Military personnel to help clear the streets for the most vulnerable in Edinburgh
Military personnel will be providing specialist help to ensure that some of the most vulnerable people in the city are able to get from their homes to much needed medical and other emergency locations after the Council submitted a request to the Scottish Government and Ministry of Defence.
Talks are still ongoing, but under the plans, soldiers will be helping local residents from the hardest hit areas of the city, as well as those who need access to transport for medical or emergency reasons.
They will also help to clear special locations such as doctors surgeries, care homes and hospitals.
Council staff will continue to concentrate on general snow clearance in residential areas as well as the continual clearing of Category 1, 2 and 3 roads.
Edinburgh has experienced the worst snowfall since 1963 and gritters are continuing to work 24 hours a day to keep the city moving.
Councillor Robert Aldridge, Environmental Leader, said: "Edinburgh is the first authority in Scotland to seek help from the military to ensure our most vulnerable residents get the support they need to ensure access to hospital and other emergency services. In these special cases, identified by the Council, soldiers will be working hard to make sure these people get the treatment they need. Our own staff will continue to carry out snow clearance and gritting to keep the city moving.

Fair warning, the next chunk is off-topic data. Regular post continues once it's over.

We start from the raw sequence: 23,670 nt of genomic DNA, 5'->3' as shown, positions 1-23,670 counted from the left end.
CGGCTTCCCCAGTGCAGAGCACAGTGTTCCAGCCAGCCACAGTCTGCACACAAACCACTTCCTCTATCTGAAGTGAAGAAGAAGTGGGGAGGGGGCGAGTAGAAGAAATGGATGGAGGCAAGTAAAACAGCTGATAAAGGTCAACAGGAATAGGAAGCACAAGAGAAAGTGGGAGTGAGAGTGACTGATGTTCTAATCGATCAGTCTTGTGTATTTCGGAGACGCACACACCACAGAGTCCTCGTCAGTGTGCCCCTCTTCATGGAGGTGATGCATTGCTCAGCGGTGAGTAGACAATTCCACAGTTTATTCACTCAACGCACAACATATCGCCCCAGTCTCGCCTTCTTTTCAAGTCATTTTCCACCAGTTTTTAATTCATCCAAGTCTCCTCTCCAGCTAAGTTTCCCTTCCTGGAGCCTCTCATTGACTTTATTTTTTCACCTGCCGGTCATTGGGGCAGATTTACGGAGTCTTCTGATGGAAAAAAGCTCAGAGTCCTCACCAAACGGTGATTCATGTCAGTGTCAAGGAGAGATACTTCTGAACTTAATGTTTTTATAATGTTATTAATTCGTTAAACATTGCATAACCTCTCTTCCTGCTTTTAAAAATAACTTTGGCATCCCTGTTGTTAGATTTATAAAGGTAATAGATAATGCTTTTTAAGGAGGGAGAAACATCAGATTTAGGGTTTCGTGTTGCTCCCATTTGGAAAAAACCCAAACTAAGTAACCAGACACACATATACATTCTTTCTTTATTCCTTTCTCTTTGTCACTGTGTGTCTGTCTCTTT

The Council believes it has already brought in more contractors than any other local authority in Scotland to help deal with the exceptional snowfalls, which are the worst the city has seen in nearly 50 years. Up to 30 inches of snow have fallen in parts of the capital. Despite constant gritting, ploughing and other snow clearing work, by hundreds of staff, fresh heavy snowfall on Monday has set back the Council's 24/7 efforts in the previous week.